So next time one of these topics comes up and you feel yourself getting defensive or feeling threatened, take a deep breath and remember someone else’s choices have absolutely no impact on who you are or what you’ve chosen and if you’re ever tempted to dismiss someone else’s choices as just plain crazy, stop a minute and listen to why they did what they did. It will probably not change your mind but it will give you a new perspective to consider. Even I learned something from reading the hateful commentary of Dr Amy; I realized how important it is to me to make sure I’m informed about the latest research guidelines so that I truly know what I’m talking about when I recommend something to a client or get into a debate with someone about the risks and benefits of  an out-of-hospital birth, but most of all I realized that I could have a part in stopping some of the spite and name-calling and help us be gentler to ourselves.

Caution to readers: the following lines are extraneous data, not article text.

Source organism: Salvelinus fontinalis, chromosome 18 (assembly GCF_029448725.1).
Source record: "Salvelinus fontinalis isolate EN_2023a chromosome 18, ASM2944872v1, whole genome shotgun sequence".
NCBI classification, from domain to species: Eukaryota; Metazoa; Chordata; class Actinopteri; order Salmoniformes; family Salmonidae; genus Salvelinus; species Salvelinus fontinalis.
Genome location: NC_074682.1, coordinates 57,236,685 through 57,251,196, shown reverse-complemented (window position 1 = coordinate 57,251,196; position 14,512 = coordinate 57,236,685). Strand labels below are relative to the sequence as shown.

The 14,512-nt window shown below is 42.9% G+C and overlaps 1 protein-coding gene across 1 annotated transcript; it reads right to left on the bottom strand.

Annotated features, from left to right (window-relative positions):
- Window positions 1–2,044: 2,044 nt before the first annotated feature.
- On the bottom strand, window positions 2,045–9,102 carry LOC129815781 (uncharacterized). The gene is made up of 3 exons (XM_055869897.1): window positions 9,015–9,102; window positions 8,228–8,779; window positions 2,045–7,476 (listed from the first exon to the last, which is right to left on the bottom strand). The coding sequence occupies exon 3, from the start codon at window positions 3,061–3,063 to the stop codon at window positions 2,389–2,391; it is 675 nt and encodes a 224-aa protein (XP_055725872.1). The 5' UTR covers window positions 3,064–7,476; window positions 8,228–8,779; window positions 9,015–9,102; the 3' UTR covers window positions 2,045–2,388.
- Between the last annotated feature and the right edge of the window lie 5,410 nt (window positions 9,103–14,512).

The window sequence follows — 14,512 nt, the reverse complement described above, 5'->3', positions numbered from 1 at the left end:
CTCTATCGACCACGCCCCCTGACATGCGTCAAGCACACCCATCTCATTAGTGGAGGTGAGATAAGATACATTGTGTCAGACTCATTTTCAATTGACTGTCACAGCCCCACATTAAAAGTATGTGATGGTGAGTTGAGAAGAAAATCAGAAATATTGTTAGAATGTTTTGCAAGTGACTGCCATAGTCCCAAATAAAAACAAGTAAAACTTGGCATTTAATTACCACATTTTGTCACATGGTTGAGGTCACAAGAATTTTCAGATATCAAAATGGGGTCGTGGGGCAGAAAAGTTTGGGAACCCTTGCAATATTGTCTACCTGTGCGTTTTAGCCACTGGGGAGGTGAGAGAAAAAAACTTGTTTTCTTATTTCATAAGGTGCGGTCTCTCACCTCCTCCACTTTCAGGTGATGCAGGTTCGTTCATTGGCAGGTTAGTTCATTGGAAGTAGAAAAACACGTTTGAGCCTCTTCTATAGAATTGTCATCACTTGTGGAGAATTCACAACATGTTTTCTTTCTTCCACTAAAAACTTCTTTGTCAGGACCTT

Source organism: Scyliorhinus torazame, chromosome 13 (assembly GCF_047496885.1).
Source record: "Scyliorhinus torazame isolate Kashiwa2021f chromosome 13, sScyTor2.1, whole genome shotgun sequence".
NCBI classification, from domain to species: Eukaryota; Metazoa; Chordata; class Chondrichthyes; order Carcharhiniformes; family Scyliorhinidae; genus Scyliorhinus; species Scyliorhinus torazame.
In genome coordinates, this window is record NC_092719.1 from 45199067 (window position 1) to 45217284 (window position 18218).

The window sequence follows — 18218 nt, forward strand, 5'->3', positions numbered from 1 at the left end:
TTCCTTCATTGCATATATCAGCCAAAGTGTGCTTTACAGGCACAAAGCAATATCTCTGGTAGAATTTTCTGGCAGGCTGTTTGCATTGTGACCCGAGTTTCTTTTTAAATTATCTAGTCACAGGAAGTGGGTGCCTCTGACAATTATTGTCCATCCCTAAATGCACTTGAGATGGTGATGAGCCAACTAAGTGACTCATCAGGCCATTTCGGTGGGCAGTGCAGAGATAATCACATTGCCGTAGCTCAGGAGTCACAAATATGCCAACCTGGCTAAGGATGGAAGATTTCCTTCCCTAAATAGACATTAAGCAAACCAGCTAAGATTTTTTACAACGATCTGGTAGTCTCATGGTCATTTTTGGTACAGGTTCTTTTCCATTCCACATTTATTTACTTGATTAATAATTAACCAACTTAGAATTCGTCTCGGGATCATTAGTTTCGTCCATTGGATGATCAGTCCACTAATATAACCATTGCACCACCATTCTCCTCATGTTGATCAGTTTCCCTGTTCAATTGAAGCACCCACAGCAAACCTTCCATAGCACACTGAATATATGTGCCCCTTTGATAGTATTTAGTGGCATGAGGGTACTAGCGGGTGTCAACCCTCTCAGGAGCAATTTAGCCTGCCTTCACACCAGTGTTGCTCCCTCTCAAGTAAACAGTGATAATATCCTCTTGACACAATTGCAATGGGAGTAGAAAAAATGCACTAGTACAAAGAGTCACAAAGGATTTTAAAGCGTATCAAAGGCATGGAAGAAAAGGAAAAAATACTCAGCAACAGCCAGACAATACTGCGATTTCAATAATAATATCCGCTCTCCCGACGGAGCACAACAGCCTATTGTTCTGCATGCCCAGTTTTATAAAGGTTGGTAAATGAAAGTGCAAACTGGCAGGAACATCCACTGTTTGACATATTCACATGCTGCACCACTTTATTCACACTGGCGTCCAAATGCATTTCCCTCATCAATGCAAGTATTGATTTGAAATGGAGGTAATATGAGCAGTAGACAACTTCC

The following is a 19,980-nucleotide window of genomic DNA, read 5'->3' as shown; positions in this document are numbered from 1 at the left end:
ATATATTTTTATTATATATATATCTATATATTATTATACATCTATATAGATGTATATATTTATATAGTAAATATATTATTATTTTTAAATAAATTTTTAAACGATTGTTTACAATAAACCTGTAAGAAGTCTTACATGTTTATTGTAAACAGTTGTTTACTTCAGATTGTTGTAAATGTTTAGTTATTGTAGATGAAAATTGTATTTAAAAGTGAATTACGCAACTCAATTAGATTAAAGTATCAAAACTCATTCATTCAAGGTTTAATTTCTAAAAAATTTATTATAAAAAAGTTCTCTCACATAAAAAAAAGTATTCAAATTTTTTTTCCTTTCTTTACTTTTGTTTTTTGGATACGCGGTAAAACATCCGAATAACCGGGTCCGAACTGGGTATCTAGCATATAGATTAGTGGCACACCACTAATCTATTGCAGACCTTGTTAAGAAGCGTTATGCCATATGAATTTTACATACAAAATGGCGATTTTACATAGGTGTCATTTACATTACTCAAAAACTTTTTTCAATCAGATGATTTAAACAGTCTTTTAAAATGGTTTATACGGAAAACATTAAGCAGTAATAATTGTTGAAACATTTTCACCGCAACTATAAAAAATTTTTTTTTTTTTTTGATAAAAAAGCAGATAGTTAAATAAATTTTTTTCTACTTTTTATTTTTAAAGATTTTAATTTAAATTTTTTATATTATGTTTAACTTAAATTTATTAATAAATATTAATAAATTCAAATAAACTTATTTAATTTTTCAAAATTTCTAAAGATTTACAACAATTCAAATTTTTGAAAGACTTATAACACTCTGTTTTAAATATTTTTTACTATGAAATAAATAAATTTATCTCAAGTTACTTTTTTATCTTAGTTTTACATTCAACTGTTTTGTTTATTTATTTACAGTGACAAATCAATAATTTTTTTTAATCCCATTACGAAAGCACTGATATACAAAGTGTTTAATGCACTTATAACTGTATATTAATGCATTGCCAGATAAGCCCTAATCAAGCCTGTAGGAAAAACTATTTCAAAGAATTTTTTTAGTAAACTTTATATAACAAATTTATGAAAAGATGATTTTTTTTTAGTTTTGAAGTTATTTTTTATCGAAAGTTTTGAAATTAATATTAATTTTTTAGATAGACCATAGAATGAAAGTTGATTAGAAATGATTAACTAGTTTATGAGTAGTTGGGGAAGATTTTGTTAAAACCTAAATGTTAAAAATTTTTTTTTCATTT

And here I am, blogging because of it.

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The Birth Wars (Part 1)


Oh, I love, love, love being around pregnant women and the process of birth. It’s a subject that never gets old for me. I’ve been the labor nurse/birth assistant at hundreds of births and consider myself supremely lucky to go to work every day to do what makes me happy. So, I guess it makes sense that it would be a debate about birth that would be the precipitating factor to do something as out of character for me as starting a blog.

I’ll talk about birthing babies to anyone who’ll listen. We just met? Doesn’t matter. I’d love to hear your birth story (or your wife’s or partner’s or whatever), and don’t leave out any of the gory details; I’ve heard it or seen it before. Oh, and can I share my birth stories with you? Both of them? Each one was incredible in it’s own way. We can compare notes, and commiserate, and bond over such a life changing experience.